New business investment rose by 2.3 per cent in the June quarter with continued strength in new machinery and equipment investment which increased 2.4 per cent to be 19.5 per cent higher through the year.
Since the October Budget, investment in new machinery and equipment has increased 22.4 per cent.
This is the strongest period of growth since December 2002 as firms take advantage of the Government’s immediate expensing and loss carry back measures.
Dwelling investment grew 1.7 per cent in the June quarter, which continues to be supported by record low interest rates, strong household savings and the Government’s HomeBuilder program.
The pipeline of residential construction will continue to support demand with around 151,000 private house approvals made over the year to July 2021.
New public final demand increased 1.9 per cent in the quarter supported by the Government’s record infrastructure investment pipeline.
After a strong result in March, inventories detracted 0.2 percentage points from growth.
Net exports also detracted from economic growth in the June quarter as export volumes were hampered by decreases in mining export volumes, driven by supply disruptions and severe weather conditions. Services trade continues to be impacted by international border closures.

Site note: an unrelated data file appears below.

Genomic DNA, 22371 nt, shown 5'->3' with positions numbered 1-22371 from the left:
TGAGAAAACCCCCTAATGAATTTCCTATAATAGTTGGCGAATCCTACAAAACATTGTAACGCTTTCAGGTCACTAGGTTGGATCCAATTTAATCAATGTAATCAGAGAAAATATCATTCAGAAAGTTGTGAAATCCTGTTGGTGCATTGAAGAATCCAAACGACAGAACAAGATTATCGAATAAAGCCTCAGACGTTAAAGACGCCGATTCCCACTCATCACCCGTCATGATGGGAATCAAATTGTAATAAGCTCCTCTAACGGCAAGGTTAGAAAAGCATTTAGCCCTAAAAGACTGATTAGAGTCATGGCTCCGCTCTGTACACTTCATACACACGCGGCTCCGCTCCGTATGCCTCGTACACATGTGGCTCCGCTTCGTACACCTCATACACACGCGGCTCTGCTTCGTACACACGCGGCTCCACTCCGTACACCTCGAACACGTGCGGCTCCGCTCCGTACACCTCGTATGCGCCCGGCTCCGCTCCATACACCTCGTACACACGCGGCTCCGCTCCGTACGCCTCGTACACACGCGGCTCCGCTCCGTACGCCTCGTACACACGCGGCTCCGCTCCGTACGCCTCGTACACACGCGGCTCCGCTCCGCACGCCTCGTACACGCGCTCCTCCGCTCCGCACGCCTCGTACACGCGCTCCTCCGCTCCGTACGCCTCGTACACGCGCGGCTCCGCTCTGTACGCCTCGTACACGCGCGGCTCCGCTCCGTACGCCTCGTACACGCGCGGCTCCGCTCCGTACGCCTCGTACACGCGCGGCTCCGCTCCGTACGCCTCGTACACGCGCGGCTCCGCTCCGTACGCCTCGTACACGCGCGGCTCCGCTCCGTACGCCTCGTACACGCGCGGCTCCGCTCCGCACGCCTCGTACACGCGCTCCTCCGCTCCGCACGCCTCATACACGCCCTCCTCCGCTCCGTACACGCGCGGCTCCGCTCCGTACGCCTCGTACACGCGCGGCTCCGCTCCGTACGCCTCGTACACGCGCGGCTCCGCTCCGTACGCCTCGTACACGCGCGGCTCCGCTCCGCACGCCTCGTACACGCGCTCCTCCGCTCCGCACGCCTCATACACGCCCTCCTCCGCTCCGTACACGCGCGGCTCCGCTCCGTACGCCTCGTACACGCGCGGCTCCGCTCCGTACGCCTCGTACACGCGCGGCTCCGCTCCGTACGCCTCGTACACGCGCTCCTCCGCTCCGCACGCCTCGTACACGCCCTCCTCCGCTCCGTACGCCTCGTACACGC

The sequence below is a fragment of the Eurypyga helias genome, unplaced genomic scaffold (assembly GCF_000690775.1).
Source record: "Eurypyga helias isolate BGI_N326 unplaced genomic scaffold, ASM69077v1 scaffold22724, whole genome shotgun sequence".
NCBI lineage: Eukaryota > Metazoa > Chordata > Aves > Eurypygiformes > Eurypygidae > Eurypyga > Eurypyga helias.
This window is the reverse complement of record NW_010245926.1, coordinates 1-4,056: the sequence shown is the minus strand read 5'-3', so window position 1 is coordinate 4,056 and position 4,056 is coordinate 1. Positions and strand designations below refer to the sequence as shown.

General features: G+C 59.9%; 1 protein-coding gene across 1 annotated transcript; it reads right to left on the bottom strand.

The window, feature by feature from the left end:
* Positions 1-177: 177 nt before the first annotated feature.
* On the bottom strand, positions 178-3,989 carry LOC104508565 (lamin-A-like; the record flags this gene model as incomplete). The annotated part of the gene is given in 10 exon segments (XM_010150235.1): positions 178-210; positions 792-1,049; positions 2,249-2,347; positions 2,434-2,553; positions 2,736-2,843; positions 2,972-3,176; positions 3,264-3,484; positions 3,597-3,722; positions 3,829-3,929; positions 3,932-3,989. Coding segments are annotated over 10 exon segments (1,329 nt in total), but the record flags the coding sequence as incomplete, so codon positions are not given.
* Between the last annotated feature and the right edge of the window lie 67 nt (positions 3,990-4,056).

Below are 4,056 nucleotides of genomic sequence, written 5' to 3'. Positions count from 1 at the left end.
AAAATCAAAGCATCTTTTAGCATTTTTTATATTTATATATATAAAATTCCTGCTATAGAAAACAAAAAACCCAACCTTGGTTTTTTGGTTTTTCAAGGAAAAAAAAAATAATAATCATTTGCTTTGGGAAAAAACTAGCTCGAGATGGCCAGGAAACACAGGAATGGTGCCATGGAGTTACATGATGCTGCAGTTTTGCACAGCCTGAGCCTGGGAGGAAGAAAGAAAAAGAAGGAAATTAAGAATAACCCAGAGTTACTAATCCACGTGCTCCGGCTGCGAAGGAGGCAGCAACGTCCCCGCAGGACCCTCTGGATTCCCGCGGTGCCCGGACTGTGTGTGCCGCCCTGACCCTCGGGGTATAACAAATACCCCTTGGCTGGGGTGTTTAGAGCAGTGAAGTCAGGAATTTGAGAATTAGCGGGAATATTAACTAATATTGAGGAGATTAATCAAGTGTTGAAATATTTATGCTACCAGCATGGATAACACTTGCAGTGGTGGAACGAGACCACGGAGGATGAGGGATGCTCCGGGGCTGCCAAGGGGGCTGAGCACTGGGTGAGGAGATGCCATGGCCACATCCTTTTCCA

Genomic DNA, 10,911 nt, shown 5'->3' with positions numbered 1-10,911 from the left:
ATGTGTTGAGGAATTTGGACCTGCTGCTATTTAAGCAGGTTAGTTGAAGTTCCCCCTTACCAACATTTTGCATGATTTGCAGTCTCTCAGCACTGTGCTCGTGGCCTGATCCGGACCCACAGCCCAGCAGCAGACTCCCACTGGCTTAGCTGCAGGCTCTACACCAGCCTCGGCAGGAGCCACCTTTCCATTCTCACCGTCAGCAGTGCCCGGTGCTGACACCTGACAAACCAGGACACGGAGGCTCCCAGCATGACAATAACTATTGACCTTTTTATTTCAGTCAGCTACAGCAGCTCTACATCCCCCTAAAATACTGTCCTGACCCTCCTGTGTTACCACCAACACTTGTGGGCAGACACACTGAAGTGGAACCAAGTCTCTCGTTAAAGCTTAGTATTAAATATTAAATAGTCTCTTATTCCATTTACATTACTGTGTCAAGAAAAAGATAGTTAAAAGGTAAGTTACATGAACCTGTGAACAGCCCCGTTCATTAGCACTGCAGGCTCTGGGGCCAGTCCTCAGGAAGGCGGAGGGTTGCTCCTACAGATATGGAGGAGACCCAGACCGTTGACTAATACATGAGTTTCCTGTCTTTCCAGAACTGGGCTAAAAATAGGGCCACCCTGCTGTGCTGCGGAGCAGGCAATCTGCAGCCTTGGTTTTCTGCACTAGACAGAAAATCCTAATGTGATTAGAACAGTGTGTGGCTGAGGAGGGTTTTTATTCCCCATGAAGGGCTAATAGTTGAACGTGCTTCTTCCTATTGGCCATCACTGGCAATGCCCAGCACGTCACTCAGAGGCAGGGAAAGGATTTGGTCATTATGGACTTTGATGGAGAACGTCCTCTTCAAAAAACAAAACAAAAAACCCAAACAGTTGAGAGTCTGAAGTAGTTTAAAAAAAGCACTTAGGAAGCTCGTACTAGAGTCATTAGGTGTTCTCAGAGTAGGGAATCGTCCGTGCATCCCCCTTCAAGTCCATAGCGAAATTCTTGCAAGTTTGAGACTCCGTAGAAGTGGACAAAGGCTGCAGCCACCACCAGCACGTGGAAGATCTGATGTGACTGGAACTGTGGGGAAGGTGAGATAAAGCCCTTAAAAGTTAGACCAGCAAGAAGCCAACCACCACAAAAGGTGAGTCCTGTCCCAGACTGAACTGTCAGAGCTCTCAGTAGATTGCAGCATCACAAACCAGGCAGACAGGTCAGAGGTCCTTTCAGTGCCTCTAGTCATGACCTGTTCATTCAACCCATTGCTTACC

Despite the fall in export volumes, the trade surplus increased to a record high in the June quarter, which saw strong iron ore prices.
This has helped deliver a record run of nine consecutive current account surpluses. The longest period of current account surpluses on record.
We have also continued to see the rural sector benefit from favourable conditions, with farm GDP growing by 1.5 per cent in the June quarter, to be 48.3 per cent higher than the June quarter last year.
Turning to the income side of the accounts, compensation of employees, the measure of the national wages bill, increased 1.3 per cent in the quarter to be 6.8 per cent higher over the year.
This was the strongest through the year rate in the wages bill since March 2012.